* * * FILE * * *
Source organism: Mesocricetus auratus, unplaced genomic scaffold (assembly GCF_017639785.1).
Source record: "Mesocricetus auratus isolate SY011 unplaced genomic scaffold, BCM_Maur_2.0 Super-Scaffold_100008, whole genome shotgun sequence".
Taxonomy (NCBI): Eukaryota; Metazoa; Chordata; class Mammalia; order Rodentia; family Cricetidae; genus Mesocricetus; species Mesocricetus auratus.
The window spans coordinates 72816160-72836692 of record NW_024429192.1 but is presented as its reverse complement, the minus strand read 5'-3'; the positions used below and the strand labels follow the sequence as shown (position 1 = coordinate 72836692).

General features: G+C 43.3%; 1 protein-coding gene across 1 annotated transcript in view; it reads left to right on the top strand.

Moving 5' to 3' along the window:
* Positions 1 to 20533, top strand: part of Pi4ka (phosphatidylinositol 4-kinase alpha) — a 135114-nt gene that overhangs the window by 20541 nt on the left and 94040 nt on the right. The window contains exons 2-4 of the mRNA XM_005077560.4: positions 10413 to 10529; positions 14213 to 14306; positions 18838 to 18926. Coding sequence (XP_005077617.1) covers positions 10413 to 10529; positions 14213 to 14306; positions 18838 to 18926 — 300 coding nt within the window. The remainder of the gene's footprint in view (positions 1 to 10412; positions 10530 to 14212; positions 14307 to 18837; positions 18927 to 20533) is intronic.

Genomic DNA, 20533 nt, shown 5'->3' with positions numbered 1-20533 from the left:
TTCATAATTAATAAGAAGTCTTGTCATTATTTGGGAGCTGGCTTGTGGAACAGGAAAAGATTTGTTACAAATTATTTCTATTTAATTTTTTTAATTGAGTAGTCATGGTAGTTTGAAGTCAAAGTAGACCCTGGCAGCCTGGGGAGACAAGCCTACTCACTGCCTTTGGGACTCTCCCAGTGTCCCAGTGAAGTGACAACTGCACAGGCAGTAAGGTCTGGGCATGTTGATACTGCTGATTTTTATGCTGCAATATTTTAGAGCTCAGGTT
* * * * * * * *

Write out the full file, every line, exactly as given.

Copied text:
Source organism: Mesocricetus auratus, unplaced genomic scaffold (assembly GCF_017639785.1).
Source record: "Mesocricetus auratus isolate SY011 unplaced genomic scaffold, BCM_Maur_2.0 Super-Scaffold_100008, whole genome shotgun sequence".
Taxonomy (NCBI): Eukaryota; Metazoa; Chordata; class Mammalia; order Rodentia; family Cricetidae; genus Mesocricetus; species Mesocricetus auratus.
The window spans coordinates 72816160-72836692 of record NW_024429192.1 but is presented as its reverse complement, the minus strand read 5'-3'; the positions used below and the strand labels follow the sequence as shown (position 1 = coordinate 72836692).

General features: G+C 43.3%; 1 protein-coding gene across 1 annotated transcript in view; it reads left to right on the top strand.

Moving 5' to 3' along the window:
* Positions 1 to 20533, top strand: part of Pi4ka (phosphatidylinositol 4-kinase alpha) — a 135114-nt gene that overhangs the window by 20541 nt on the left and 94040 nt on the right. The window contains exons 2-4 of the mRNA XM_005077560.4: positions 10413 to 10529; positions 14213 to 14306; positions 18838 to 18926. Coding sequence (XP_005077617.1) covers positions 10413 to 10529; positions 14213 to 14306; positions 18838 to 18926 — 300 coding nt within the window. The remainder of the gene's footprint in view (positions 1 to 10412; positions 10530 to 14212; positions 14307 to 18837; positions 18927 to 20533) is intronic.

Genomic DNA, 20533 nt, shown 5'->3' with positions numbered 1-20533 from the left:
TTCATAATTAATAAGAAGTCTTGTCATTATTTGGGAGCTGGCTTGTGGAACAGGAAAAGATTTGTTACAAATTATTTCTATTTAATTTTTTTAATTGAGTAGTCATGGTAGTTTGAAGTCAAAGTAGACCCTGGCAGCCTGGGGAGACAAGCCTACTCACTGCCTTTGGGACTCTCCCAGTGTCCCAGTGAAGTGACAACTGCACAGGCAGTAAGGTCTGGGCATGTTGATACTGCTGATTTTTATGCTGCAATATTTTAGAGCTCAGGTT